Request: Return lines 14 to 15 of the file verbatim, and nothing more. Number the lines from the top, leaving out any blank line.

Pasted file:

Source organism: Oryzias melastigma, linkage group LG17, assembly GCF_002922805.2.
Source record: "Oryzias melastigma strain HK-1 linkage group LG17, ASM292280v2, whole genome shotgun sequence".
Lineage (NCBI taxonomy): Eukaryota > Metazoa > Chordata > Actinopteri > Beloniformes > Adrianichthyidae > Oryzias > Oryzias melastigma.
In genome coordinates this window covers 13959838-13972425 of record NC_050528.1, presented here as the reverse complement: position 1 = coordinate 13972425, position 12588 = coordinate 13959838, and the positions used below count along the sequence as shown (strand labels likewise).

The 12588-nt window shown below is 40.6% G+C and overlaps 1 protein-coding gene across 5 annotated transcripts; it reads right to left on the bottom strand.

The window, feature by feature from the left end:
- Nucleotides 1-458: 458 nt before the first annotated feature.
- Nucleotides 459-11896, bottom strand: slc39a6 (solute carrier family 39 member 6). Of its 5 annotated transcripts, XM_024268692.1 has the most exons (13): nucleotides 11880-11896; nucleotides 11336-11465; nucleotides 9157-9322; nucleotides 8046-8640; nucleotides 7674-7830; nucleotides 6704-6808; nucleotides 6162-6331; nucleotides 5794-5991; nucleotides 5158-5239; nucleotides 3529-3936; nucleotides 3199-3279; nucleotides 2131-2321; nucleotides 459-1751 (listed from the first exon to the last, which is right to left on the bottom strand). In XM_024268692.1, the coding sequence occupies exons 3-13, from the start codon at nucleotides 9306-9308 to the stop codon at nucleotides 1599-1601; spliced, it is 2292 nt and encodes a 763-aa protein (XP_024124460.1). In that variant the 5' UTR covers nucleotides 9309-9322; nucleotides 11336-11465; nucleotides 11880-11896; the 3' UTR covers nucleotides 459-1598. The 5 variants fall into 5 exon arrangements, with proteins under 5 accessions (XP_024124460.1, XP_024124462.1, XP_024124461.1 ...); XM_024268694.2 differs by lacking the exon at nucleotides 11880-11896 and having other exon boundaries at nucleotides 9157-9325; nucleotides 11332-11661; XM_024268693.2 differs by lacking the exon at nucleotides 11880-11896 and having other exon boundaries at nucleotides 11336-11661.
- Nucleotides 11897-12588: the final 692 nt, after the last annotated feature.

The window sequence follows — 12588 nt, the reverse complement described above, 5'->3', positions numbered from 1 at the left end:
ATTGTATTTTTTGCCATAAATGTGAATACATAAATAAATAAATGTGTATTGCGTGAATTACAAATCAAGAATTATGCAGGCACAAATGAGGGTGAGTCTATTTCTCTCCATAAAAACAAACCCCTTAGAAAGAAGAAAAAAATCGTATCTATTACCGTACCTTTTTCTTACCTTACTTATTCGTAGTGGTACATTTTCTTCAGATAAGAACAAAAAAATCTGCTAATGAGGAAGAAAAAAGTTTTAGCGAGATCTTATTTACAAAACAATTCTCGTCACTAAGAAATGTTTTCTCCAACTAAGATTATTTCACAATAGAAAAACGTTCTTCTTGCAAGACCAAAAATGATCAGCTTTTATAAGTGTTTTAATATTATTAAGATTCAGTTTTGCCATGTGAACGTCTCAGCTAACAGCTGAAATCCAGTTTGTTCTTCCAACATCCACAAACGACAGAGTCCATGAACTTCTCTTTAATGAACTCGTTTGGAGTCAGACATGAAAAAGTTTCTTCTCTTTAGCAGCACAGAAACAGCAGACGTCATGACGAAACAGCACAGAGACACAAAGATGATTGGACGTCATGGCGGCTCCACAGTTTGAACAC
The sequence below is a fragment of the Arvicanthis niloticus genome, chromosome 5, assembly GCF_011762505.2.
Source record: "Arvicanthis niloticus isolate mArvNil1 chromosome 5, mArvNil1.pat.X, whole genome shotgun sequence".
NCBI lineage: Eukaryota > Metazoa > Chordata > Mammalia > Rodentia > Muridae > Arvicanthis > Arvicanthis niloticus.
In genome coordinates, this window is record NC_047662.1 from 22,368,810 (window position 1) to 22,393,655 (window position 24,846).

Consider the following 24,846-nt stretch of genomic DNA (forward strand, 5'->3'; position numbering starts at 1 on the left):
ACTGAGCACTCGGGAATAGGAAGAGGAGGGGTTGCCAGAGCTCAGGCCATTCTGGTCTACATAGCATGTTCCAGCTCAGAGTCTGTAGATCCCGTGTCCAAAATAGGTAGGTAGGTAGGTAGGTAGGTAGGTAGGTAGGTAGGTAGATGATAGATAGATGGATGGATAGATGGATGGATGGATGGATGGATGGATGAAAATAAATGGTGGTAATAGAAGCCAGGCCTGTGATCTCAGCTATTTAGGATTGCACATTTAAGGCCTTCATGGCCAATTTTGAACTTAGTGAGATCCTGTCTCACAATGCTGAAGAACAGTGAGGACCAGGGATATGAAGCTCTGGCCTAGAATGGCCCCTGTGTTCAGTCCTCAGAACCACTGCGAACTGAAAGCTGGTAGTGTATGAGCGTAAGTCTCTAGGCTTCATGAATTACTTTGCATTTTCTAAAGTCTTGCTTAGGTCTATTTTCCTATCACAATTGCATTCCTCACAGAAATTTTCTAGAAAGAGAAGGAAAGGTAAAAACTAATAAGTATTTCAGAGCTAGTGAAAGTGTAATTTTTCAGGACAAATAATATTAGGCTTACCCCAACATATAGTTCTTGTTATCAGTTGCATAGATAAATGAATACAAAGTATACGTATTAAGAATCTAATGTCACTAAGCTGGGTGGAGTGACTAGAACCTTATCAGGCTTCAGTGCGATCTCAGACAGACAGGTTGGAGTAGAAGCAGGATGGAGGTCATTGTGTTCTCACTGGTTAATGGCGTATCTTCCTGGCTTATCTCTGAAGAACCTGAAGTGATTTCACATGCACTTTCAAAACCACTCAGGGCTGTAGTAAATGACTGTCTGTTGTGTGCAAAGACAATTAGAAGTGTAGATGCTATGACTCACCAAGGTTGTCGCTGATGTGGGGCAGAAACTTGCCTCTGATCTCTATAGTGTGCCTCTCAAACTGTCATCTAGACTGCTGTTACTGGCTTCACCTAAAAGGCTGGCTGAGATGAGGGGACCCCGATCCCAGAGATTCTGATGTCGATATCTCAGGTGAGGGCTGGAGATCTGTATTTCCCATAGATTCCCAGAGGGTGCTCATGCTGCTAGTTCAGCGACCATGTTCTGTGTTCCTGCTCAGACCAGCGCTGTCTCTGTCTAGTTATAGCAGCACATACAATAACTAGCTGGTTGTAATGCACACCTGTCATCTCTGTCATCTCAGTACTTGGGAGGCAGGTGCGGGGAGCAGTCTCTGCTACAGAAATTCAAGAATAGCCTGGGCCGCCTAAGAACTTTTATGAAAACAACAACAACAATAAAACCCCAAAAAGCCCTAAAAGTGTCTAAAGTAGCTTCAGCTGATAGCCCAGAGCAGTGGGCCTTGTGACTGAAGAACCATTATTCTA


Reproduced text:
NCBI lineage: Eukaryota > Metazoa > Chordata > Mammalia > Rodentia > Muridae > Arvicanthis > Arvicanthis niloticus.
In genome coordinates, this window is record NC_047662.1 from 22,368,810 (window position 1) to 22,393,655 (window position 24,846).